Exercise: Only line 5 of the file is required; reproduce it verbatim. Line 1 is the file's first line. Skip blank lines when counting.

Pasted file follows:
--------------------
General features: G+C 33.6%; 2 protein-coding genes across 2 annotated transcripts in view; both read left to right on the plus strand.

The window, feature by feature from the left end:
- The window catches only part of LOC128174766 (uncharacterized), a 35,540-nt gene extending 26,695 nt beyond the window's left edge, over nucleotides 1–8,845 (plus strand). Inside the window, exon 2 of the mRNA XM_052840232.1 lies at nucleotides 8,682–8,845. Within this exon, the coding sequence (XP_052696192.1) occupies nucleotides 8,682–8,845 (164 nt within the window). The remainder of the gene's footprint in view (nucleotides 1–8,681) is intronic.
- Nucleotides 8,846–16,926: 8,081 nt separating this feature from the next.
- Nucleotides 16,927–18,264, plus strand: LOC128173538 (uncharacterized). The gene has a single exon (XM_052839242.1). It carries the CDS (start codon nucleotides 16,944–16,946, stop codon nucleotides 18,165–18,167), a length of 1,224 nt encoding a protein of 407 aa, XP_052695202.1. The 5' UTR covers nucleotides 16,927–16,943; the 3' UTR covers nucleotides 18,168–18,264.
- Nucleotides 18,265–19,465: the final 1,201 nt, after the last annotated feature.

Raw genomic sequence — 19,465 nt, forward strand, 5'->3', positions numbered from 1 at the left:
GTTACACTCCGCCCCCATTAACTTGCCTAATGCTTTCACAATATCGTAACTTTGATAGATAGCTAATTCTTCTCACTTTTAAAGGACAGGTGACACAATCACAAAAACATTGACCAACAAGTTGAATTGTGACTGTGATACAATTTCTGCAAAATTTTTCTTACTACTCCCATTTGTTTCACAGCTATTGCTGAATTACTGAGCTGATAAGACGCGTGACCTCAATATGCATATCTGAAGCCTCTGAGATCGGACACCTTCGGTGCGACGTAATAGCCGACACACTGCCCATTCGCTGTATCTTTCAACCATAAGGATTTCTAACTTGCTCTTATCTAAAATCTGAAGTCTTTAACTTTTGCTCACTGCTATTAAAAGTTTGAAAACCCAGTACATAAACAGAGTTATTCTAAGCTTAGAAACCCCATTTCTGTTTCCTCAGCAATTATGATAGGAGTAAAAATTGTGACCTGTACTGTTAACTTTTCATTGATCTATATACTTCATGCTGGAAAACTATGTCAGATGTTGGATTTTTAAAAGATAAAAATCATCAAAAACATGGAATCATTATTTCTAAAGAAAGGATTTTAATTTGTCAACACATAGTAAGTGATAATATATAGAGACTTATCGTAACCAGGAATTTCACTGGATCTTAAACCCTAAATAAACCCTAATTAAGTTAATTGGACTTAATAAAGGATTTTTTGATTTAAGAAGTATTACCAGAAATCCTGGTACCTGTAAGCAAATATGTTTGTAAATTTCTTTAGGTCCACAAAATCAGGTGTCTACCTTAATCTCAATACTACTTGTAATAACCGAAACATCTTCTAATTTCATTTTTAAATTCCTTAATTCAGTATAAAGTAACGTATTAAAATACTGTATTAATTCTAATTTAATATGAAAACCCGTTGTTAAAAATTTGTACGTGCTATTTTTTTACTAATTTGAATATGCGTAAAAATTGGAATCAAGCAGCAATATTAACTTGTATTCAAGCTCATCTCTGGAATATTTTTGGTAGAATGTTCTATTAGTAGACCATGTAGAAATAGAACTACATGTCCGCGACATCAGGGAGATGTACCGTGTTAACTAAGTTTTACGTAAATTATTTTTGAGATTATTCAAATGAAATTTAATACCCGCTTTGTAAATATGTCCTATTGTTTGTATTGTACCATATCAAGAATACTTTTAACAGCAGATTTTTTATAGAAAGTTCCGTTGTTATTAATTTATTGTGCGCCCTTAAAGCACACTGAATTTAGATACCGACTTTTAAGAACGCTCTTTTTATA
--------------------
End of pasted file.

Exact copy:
- Nucleotides 16,927–18,264, plus strand: LOC128173538 (uncharacterized). The gene has a single exon (XM_052839242.1). It carries the CDS (start codon nucleotides 16,944–16,946, stop codon nucleotides 18,165–18,167), a length of 1,224 nt encoding a protein of 407 aa, XP_052695202.1. The 5' UTR covers nucleotides 16,927–16,943; the 3' UTR covers nucleotides 18,168–18,264.